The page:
2 of 3 thought this review was well writtenAgents of Fortune
, Blue Oyster Cult's fourth studio album, is where the band got their big break, mainly due to the massively successful single (Don't Fear) The Reaper
. Blue Oyster Cult have been consistently been releasing albums throughout the 70's, 80's and even into the 90's; This album falls right in the middle of their 1970's run being released in May of 1976. While they were still known to a certain degree before the release of this album with their three previous records: the self titled debut Blue Oyster Cult
(1972), Tyranny and Mutation
(1973) and Secret Treaties
(1974), this album gave them much more recognition and air play and ultimately, success commercially. Blue Oyster Cult, known for their dark, creepy and sometimes haunting lyrics with their hard rock sound with elements of progressive rock and metal while experimenting with pop as well (more so on this record), deliver all that and more on Agents of Fortune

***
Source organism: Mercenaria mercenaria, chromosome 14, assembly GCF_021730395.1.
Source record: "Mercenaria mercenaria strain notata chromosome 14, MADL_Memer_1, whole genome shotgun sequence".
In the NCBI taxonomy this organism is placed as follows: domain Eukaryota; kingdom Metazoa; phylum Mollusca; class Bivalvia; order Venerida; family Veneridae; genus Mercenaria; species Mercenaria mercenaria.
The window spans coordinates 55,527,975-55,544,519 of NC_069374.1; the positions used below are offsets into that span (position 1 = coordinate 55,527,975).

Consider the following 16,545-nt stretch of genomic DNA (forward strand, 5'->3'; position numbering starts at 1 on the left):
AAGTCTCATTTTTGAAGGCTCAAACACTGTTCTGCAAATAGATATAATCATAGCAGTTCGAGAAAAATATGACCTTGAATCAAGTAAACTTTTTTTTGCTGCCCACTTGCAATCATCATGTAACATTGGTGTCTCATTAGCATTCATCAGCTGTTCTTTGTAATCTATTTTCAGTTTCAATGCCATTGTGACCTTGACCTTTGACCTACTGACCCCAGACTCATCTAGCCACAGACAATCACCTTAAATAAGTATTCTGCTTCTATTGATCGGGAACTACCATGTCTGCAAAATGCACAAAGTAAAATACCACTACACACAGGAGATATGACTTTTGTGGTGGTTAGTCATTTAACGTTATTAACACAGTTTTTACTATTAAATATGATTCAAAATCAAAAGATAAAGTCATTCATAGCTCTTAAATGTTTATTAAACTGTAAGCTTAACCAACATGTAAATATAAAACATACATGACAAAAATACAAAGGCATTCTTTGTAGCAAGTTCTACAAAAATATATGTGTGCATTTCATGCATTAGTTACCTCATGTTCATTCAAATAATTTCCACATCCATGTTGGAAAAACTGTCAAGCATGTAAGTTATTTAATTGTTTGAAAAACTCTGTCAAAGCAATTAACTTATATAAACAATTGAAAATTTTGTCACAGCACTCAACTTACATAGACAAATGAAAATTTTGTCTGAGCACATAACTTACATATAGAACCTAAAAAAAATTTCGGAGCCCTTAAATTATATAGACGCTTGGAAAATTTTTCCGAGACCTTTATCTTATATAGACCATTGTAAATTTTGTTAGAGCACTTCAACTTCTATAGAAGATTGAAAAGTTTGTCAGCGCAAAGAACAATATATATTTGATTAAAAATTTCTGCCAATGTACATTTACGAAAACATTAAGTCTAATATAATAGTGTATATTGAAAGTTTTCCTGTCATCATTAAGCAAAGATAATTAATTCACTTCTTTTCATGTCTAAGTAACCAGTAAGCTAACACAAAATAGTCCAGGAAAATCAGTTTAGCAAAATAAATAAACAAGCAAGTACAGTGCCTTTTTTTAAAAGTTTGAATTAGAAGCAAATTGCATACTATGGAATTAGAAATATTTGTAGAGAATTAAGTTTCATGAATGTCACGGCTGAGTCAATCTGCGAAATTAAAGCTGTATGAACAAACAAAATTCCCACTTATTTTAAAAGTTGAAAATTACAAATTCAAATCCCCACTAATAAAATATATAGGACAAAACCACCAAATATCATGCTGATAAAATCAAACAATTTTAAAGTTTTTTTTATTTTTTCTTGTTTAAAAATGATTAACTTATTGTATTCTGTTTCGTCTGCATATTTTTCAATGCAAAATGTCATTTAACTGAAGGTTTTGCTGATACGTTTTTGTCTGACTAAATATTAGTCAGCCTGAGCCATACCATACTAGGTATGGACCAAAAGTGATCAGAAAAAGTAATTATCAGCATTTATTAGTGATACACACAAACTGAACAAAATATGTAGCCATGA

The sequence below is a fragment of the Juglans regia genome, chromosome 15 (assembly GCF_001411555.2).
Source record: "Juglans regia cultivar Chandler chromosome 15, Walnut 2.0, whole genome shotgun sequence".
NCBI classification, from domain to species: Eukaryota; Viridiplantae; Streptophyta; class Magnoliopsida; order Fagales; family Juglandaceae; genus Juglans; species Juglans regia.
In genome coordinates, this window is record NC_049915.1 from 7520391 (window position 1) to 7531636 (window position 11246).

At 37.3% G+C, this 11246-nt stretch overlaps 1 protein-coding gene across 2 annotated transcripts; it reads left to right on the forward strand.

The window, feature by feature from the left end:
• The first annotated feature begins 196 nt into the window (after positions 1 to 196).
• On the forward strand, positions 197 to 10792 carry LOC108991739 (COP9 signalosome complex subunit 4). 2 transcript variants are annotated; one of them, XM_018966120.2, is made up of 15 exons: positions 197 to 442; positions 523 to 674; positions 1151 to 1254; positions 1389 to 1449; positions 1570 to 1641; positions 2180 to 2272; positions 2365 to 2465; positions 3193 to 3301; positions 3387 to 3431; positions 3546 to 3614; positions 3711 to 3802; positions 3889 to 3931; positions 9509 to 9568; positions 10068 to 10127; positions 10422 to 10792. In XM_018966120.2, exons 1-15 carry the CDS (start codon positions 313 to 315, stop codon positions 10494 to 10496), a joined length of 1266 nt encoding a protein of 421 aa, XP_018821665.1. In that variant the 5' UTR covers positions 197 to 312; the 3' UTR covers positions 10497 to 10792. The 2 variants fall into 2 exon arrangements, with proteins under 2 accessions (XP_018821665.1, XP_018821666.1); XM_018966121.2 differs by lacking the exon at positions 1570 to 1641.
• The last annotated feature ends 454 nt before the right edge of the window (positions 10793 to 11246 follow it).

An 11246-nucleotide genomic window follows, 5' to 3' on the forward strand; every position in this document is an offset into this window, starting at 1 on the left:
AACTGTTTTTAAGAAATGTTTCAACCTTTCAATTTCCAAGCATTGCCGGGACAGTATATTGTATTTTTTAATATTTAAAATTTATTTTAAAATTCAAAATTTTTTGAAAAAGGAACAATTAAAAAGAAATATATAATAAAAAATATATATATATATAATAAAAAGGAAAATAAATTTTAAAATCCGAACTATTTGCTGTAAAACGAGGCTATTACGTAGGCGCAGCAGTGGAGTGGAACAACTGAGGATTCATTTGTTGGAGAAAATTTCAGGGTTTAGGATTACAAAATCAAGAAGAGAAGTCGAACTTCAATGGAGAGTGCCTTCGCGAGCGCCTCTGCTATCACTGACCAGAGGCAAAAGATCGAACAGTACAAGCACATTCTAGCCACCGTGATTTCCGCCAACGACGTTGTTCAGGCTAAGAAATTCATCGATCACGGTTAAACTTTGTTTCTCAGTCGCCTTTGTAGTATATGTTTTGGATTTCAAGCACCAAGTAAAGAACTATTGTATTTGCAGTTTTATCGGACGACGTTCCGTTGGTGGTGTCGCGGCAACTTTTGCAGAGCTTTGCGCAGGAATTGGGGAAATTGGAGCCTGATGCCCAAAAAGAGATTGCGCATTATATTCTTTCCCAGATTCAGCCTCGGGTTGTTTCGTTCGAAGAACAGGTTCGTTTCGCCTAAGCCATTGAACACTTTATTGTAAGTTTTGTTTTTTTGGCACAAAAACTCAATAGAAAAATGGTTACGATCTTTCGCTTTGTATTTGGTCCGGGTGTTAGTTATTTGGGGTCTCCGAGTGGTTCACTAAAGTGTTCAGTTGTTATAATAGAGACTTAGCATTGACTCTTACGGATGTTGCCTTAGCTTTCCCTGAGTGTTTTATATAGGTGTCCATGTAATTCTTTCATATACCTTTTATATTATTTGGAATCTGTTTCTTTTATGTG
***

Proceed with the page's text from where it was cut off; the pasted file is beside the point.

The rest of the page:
. This, like their first three records, is another solid album from BOC. The album contains various lead singers (all band members still) on songs as oppose to regular lead singer Eric Bloom all the time which can get confusing such because sometimes I'm not quite sure who is singing. To add to all the vocals, Patti Smith, who has helped with BOC lyrics on previous albums, and entirely wrote The Revenge of Vera Gemini
, lends her voice in the song.
Agents of Fortune begins with a BOC classic, This Ain't the Summer of Love
. It's a straight up rock song with crunching guitars, some excellent vocals by Bloom and a great guitar solo from Dharma. Bloom sings some strange lyrics in the chorus where he says: "This ain't the Garden of Eden; there ain't no angels above; and things ain't what they used to be; and this ain't the summer of love"
. The only downside to this song is that I feel it is way to short clocking in at only 2:20, making it the shortest song on the album. Nevertheless, it is an effective song and a great way to start the album. Track number two on AoF is the piano driven song True Confessions